Limestone Forests and Caves | WWF Malaysia

Limestone Forests and Caves

Malaysia's most internationally recognised limestone area, famed for its monstrous caves and stately pinnacles, is Mulu National Park in Sarawak. Although this is a protected area, there are many more areas that are not. And they are in great danger of disappearing.

Limestone has supplied us with many benefits, yet we remain indiscriminate in our quarrying and clearing activities. They form part of the natural world that is so critical to this planet's life support system, yet they receive so little protection and conservation.

Caves within the hills support bat populations vital for pollination and pest control. Some have underground river systems that help regulate the flow of water into the main rivers. These underground river systems become refugia for freshwater fauna during the dry season when streams above ground disappear completely whilst pools of water may still be present in the caves.

Limestone hills take a long time to form, but once gone, they are irreplaceable, and with them the entire ecosystem.

Apart from quarrying, limestone hills are also vulnerable to other threats. Among them are unsustainable agriculture practices such as burning and indiscriminate land clearing; mining for gold and antimony in limestone sites such as in Bau, Sarawak; building of temples, especially at ground-level caves in Pahang, Perak and Selangor; tourism development such as in Langkawi and Sarawak; and flooding related to hydroelectric dam construction as in Kelantan, Pahang and Terengganu.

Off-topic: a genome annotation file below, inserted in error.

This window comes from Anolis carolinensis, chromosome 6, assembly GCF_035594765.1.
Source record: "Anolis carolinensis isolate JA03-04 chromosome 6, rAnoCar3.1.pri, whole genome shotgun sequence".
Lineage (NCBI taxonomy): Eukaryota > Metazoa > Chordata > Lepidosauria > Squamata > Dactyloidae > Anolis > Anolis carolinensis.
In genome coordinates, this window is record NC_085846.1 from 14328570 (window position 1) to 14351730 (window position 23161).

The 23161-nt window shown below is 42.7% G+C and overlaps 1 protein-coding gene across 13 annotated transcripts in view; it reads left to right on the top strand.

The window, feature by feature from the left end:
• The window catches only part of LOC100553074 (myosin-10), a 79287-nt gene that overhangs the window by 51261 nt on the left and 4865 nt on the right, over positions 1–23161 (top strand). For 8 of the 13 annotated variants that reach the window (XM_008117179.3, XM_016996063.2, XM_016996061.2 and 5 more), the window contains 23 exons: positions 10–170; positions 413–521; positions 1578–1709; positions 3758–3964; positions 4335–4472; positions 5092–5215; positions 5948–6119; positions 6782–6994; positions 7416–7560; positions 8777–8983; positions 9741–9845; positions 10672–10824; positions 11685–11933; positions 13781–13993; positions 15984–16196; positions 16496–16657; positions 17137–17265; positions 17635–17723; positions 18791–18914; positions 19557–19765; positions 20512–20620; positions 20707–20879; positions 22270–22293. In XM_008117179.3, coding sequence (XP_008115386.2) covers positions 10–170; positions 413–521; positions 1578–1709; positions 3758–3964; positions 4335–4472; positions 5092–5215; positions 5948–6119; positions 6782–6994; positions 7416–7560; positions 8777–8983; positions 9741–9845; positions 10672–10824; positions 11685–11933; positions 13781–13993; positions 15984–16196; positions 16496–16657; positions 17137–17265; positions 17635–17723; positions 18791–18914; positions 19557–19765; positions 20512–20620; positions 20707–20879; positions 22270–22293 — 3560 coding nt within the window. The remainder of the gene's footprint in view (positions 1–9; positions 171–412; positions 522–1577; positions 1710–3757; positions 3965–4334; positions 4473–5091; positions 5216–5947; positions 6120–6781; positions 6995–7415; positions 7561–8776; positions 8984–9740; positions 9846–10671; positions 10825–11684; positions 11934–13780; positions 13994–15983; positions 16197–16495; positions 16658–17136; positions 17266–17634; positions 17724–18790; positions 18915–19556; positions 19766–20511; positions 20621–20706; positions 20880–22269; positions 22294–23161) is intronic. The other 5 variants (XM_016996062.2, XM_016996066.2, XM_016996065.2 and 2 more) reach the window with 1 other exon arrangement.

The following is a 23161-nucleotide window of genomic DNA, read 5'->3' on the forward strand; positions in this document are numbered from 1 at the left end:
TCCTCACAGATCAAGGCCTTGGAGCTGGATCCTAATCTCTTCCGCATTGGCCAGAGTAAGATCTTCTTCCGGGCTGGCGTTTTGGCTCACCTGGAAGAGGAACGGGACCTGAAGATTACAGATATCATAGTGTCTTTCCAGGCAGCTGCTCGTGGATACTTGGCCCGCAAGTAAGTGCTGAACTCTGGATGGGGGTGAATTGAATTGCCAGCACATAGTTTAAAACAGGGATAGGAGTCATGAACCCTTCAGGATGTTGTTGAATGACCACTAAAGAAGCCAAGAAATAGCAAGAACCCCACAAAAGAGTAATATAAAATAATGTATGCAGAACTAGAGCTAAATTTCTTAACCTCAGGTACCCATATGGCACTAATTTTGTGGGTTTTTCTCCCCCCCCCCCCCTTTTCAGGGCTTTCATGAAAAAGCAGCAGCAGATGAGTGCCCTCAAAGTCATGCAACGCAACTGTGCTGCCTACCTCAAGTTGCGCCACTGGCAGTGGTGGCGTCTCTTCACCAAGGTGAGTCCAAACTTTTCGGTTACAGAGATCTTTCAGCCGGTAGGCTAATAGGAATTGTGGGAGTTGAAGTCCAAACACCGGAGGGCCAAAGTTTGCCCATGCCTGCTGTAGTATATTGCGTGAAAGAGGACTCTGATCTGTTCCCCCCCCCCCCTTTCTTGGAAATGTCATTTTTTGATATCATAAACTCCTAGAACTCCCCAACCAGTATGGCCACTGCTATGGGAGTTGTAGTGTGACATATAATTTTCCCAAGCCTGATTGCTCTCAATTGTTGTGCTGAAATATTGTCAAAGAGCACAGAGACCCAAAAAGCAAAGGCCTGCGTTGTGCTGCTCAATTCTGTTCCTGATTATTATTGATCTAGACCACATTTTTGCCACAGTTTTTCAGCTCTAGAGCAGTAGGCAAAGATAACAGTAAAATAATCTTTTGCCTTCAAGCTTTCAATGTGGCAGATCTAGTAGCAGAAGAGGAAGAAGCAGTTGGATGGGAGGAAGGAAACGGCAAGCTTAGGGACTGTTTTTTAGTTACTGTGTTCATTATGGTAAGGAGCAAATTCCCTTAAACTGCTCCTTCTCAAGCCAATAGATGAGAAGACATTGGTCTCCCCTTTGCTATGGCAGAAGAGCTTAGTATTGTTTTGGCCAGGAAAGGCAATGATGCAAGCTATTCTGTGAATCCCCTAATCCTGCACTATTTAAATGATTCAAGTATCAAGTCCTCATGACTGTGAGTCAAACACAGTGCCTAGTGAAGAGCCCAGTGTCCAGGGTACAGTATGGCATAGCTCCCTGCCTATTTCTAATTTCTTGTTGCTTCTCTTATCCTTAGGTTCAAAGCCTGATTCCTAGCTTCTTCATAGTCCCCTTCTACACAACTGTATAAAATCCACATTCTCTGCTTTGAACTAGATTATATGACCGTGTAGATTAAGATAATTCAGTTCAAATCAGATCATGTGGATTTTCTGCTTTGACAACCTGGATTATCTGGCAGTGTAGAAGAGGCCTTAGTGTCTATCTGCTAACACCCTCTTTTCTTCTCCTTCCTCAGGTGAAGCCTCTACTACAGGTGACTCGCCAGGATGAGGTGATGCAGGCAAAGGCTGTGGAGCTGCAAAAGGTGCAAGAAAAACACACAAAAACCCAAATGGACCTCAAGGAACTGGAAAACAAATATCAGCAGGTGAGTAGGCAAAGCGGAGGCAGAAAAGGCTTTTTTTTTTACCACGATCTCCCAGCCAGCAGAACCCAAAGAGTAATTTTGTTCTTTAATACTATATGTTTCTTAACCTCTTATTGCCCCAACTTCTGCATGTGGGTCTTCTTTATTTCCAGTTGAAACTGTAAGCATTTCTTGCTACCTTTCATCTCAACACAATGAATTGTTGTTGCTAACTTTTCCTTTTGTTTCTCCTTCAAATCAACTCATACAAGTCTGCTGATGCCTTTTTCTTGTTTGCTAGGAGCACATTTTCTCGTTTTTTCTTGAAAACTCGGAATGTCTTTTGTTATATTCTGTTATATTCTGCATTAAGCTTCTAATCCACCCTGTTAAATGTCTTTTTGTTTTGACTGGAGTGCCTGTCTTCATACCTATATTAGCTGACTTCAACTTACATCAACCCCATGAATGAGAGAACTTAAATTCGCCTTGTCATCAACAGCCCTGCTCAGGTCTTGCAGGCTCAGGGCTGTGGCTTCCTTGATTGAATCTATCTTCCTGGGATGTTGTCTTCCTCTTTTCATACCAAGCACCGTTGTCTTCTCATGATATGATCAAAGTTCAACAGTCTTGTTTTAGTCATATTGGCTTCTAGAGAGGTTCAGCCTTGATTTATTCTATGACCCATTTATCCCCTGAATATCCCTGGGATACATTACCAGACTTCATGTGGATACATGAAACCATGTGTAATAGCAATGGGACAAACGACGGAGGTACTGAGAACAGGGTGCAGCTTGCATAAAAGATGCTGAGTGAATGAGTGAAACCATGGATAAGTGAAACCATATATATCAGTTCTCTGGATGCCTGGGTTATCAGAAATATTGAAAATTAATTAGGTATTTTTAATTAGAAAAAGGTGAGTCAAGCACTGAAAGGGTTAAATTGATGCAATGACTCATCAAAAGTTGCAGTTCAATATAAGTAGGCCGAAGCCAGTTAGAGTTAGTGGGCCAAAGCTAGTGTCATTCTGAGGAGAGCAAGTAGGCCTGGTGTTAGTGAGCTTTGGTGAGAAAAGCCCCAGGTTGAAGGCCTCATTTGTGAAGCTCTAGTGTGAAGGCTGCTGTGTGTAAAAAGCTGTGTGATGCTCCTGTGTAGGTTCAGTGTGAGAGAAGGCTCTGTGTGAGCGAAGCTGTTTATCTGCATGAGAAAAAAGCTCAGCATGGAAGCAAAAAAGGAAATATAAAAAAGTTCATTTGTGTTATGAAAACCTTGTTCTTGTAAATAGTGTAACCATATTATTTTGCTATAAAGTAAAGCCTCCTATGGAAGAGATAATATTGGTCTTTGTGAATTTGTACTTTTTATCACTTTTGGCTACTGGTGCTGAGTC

Granting these limestone hills state park status would be ideal as most of them are on state land. Unless limestone hills are located in inaccessible and remote areas or lie within protected national parks, there are few laws to protect them.

In Peninsular Malaysia, limestone forest areas are estimated at 26,000ha, mostly concentrated in the northern states, and 50,000ha in Sabah and Sarawak. There are more than 300 scattered limestone outcrops in the peninsula. A number of these consist of limestone islands in the Langkawi archipelago, with major outcrops in Kelantan, Perlis, Kedah, Perak and northern Pahang. Many more are scattered in the lowlands of eastern Sabah and in southwest and northeast Sarawak.

Limestone forest areas are home to about 14% of the region's plant species, and of these, about 130 species are known to grow only in limestone areas and nowhere else. Many orchid species are ideally adapted to the harsh environment of limestone hills. However, some species, such as the white slipper orchid (Paphiopedilum niveum), are already in danger of extinction due to over-collection by horticulture enthusiasts.

Other than wild orchids, limestone areas with caves are also important to bats. These insect-eating bats consume tonnes of mosquitoes and moths, and this benefits us and our crops. The fruit bats also do us a great favour by pollinating trees, especially fruit trees, as well as providing their guano as an invaluable fertiliser.

Some reptiles and amphibians are also well adapted to living in caves. The cave racer, a cave-dwelling snake, is commonly encountered and feeds on bats. Freshwater turtles, such as the Asian leaf turtle, are a common resident in streams flowing through caves. Additionally, several invertebrates such as the cave cricket may only be found in caves.

What would help is having a long-term strategy for the use of limestone hills. These hills can be assessed for their biodiversity, cultural and recreational values. Those that rank highly could be protected while others that rank low in these aspects can be assigned to quarrying. It would be less damaging for certain hills to be written off completely for quarrying, than for indiscriminate quarrying activities here and there as is common in Perak.

If limestone formations and their ecosystems are to survive, there needs to be more awareness about their importance among the public and state authorities to support their conservation.